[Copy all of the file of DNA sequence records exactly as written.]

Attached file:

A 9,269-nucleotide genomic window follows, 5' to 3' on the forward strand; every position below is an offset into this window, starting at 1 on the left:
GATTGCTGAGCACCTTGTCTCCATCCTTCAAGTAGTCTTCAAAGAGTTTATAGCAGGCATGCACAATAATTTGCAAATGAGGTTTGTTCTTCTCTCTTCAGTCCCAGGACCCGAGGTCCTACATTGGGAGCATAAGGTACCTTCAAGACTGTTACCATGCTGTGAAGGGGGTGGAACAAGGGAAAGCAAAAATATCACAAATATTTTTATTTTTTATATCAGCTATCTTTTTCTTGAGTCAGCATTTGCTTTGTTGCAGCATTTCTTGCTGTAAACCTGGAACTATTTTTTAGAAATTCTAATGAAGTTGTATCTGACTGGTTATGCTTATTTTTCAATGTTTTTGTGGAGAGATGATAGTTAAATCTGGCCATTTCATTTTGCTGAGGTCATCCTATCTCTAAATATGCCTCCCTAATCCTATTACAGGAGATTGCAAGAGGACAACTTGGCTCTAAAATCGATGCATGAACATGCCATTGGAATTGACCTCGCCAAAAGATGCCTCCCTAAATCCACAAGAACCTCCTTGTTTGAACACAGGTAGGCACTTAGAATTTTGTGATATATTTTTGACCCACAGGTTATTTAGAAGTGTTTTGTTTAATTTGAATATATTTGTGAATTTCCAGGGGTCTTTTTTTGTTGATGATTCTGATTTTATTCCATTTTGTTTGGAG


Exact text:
A 9,269-nucleotide genomic window follows, 5' to 3' on the forward strand; every position below is an offset into this window, starting at 1 on the left:
GATTGCTGAGCACCTTGTCTCCATCCTTCAAGTAGTCTTCAAAGAGTTTATAGCAGGCATGCACAATAATTTGCAAATGAGGTTTGTTCTTCTCTCTTCAGTCCCAGGACCCGAGGTCCTACATTGGGAGCATAAGGTACCTTCAAGACTGTTACCATGCTGTGAAGGGGGTGGAACAAGGGAAAGCAAAAATATCACAAATATTTTTATTTTTTATATCAGCTATCTTTTTCTTGAGTCAGCATTTGCTTTGTTGCAGCATTTCTTGCTGTAAACCTGGAACTATTTTTTAGAAATTCTAATGAAGTTGTATCTGACTGGTTATGCTTATTTTTCAATGTTTTTGTGGAGAGATGATAGTTAAATCTGGCCATTTCATTTTGCTGAGGTCATCCTATCTCTAAATATGCCTCCCTAATCCTATTACAGGAGATTGCAAGAGGACAACTTGGCTCTAAAATCGATGCATGAACATGCCATTGGAATTGACCTCGCCAAAAGATGCCTCCCTAAATCCACAAGAACCTCCTTGTTTGAACACAGGTAGGCACTTAGAATTTTGTGATATATTTTTGACCCACAGGTTATTTAGAAGTGTTTTGTTTAATTTGAATATATTTGTGAATTTCCAGGGGTCTTTTTTTGTTGATGATTCTGATTTTATTCCATTTTGTTTGGAG